There are a lot of misconceptions about “VoIP”. At one time, this was an up and coming buzzword in the telecommunications industry. Today, though, virtually everyone is at least familiar with the term Voice Over Internet, or Voice Over IP. This kind of ubiquitous familiarity, regardless of the subject matter, inevitably leads to misunderstandings and inaccurate assumptions about the topic. This is no different when it comes to VoIP.
When I am speaking with customers or colleagues outside of the Telecom Industry, they often express concerns to me about the reliability of Voice Over IP systems. This is due largely to the fact that they have heard from others that anything that is classified as VoIP has a real chance of compromising the voice quality of phone calls. While there may be circumstances where the quality of a phone call can be compromised, the opinion that this is a common problem in VoIP applications is uninformed.
The assumption people make is that all phone calls on a VoIP system literally travel over the open Internet to their destination. In the case of an in-house VoIP system, in fact, all of the voice traffic is still traveling into and out of the on-premise system using traditional phone carrier services (individual phone lines, PRI, SIP Trunks – a topic for a different blog!). The only true ‘IP’ traffic in such a scenario is between the system and the on-premise IP phones, utilizing the local and secure data network.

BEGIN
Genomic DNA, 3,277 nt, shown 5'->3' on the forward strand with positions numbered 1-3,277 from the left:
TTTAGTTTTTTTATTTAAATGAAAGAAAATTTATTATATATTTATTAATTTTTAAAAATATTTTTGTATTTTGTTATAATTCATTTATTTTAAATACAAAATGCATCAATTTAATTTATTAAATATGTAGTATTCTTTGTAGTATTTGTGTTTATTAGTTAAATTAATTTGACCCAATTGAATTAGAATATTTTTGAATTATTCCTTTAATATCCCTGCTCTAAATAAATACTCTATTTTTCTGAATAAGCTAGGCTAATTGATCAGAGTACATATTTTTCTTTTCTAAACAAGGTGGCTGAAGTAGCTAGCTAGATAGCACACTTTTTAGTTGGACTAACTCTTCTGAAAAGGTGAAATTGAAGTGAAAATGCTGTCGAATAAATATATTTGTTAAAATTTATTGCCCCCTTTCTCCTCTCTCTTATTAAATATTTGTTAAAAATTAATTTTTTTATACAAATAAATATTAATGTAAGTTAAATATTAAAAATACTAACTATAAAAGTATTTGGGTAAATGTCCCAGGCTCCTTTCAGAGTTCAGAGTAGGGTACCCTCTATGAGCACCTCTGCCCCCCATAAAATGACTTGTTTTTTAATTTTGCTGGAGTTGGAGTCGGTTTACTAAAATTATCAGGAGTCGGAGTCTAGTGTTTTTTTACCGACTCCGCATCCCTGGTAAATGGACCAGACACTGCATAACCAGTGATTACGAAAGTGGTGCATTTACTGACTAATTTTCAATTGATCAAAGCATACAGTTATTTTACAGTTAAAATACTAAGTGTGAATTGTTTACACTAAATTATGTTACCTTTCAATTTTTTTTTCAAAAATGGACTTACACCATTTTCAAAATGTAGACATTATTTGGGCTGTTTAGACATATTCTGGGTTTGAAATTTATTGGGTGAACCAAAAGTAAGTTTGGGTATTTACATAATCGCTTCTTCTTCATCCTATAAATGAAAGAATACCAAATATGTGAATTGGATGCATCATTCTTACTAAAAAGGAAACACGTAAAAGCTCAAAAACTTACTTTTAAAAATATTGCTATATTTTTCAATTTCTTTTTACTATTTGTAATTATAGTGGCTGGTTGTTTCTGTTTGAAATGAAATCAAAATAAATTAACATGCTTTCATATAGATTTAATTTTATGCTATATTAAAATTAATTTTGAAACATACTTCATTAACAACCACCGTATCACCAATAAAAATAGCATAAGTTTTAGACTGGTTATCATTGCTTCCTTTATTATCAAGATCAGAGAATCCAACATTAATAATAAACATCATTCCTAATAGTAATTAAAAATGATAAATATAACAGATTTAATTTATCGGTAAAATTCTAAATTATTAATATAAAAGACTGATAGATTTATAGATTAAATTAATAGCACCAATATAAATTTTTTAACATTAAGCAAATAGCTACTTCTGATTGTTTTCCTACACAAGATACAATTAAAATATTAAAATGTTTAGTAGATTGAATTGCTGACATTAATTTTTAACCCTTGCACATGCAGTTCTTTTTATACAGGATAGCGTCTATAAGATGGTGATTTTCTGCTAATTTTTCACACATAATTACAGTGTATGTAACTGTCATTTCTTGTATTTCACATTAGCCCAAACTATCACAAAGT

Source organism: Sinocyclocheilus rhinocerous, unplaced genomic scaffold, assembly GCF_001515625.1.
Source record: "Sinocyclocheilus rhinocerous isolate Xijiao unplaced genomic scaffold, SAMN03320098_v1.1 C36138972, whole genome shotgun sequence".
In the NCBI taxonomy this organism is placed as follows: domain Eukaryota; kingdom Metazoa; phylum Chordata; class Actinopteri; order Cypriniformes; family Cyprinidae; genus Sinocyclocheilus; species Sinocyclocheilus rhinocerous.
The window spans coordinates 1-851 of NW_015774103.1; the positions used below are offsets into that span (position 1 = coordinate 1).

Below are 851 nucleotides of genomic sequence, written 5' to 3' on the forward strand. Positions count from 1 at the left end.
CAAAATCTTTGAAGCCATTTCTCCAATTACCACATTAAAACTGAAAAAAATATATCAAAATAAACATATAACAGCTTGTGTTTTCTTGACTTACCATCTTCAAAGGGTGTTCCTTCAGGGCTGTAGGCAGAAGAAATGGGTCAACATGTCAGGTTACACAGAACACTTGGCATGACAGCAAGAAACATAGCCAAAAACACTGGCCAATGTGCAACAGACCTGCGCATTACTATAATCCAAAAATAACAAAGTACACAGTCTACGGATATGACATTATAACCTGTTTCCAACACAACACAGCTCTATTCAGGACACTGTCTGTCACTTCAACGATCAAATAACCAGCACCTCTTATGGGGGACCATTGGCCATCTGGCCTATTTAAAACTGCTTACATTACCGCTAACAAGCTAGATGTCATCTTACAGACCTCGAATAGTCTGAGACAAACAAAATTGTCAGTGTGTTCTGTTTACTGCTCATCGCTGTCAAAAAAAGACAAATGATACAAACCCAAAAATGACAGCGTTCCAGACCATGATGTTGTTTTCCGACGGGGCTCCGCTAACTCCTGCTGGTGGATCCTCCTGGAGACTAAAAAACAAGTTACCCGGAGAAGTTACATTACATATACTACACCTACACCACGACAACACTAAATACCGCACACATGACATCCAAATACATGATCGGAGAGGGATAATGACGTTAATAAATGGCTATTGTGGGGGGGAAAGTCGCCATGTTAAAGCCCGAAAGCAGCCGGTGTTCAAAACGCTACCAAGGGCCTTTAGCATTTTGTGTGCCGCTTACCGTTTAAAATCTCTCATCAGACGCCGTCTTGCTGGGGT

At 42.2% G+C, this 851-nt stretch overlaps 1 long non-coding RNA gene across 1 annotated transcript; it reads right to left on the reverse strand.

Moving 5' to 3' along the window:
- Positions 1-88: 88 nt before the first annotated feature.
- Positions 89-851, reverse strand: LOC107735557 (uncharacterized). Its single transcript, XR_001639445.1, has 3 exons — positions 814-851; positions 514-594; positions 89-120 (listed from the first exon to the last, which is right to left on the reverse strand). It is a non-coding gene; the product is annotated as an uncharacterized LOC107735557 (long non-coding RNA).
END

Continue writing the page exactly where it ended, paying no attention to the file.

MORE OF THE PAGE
When off-premise IP telephones are used on a VoIP system, some introduction to an exterior network is necessary, but this doesn’t necessarily mean the introduction of voice quality problems either. In most cases, yet another traditional carrier service is utilized to extend the local data network to another location so that there is a completely dedicated network existing within, and between, each location. In this case, while the voice traffic does travel between locations, it is not exposed to the open internet.The only scenarios in which voice quality is vulnerable to being compromised are if a secure network over which to send the traffic is not in place…typically this would be seen in hosted services whereby there is no on-premise equipment except for the IP telephones themselves. In this case the IP phones are reliant on the hosting company’s network. While this hosted remote network may in fact be secure, in many cases the access the network is only available over an internet connection.